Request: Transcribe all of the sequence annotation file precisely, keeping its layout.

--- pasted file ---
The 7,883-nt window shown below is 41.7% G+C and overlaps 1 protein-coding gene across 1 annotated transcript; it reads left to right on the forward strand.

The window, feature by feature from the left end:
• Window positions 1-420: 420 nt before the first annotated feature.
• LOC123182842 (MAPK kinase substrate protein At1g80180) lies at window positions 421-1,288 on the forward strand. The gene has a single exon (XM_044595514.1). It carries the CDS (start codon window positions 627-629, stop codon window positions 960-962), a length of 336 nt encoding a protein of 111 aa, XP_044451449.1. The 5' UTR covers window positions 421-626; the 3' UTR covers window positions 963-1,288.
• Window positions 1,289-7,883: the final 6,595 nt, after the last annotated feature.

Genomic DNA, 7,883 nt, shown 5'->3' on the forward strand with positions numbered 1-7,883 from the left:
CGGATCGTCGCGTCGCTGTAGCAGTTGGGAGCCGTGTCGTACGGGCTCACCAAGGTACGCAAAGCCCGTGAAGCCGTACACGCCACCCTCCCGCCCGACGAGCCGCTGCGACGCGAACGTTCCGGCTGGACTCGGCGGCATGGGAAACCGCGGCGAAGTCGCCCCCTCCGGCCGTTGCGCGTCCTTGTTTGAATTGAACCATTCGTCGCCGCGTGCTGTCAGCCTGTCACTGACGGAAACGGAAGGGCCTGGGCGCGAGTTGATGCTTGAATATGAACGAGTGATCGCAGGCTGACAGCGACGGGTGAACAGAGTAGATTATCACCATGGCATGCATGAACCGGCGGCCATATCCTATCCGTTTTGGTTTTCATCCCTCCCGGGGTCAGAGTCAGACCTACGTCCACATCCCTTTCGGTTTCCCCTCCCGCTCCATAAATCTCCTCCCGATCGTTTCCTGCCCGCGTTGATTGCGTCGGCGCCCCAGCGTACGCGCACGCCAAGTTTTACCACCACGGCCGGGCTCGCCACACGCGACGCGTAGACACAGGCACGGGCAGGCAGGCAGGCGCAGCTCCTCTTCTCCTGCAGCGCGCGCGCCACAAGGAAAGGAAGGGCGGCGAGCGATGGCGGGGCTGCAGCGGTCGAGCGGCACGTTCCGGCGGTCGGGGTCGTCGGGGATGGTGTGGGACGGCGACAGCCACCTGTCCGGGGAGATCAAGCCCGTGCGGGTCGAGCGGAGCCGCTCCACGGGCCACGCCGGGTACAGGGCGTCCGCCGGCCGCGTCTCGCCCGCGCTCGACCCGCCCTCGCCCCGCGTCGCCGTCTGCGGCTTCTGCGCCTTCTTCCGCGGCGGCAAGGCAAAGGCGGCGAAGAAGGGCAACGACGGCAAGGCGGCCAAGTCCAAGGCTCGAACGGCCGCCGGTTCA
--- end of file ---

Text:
The 7,883-nt window shown below is 41.7% G+C and overlaps 1 protein-coding gene across 1 annotated transcript; it reads left to right on the forward strand.

The window, feature by feature from the left end:
• Window positions 1-420: 420 nt before the first annotated feature.
• LOC123182842 (MAPK kinase substrate protein At1g80180) lies at window positions 421-1,288 on the forward strand. The gene has a single exon (XM_044595514.1). It carries the CDS (start codon window positions 627-629, stop codon window positions 960-962), a length of 336 nt encoding a protein of 111 aa, XP_044451449.1. The 5' UTR covers window positions 421-626; the 3' UTR covers window positions 963-1,288.
• Window positions 1,289-7,883: the final 6,595 nt, after the last annotated feature.

Genomic DNA, 7,883 nt, shown 5'->3' on the forward strand with positions numbered 1-7,883 from the left:
CGGATCGTCGCGTCGCTGTAGCAGTTGGGAGCCGTGTCGTACGGGCTCACCAAGGTACGCAAAGCCCGTGAAGCCGTACACGCCACCCTCCCGCCCGACGAGCCGCTGCGACGCGAACGTTCCGGCTGGACTCGGCGGCATGGGAAACCGCGGCGAAGTCGCCCCCTCCGGCCGTTGCGCGTCCTTGTTTGAATTGAACCATTCGTCGCCGCGTGCTGTCAGCCTGTCACTGACGGAAACGGAAGGGCCTGGGCGCGAGTTGATGCTTGAATATGAACGAGTGATCGCAGGCTGACAGCGACGGGTGAACAGAGTAGATTATCACCATGGCATGCATGAACCGGCGGCCATATCCTATCCGTTTTGGTTTTCATCCCTCCCGGGGTCAGAGTCAGACCTACGTCCACATCCCTTTCGGTTTCCCCTCCCGCTCCATAAATCTCCTCCCGATCGTTTCCTGCCCGCGTTGATTGCGTCGGCGCCCCAGCGTACGCGCACGCCAAGTTTTACCACCACGGCCGGGCTCGCCACACGCGACGCGTAGACACAGGCACGGGCAGGCAGGCAGGCGCAGCTCCTCTTCTCCTGCAGCGCGCGCGCCACAAGGAAAGGAAGGGCGGCGAGCGATGGCGGGGCTGCAGCGGTCGAGCGGCACGTTCCGGCGGTCGGGGTCGTCGGGGATGGTGTGGGACGGCGACAGCCACCTGTCCGGGGAGATCAAGCCCGTGCGGGTCGAGCGGAGCCGCTCCACGGGCCACGCCGGGTACAGGGCGTCCGCCGGCCGCGTCTCGCCCGCGCTCGACCCGCCCTCGCCCCGCGTCGCCGTCTGCGGCTTCTGCGCCTTCTTCCGCGGCGGCAAGGCAAAGGCGGCGAAGAAGGGCAACGACGGCAAGGCGGCCAAGTCCAAGGCTCGAACGGCCGCCGGTTCA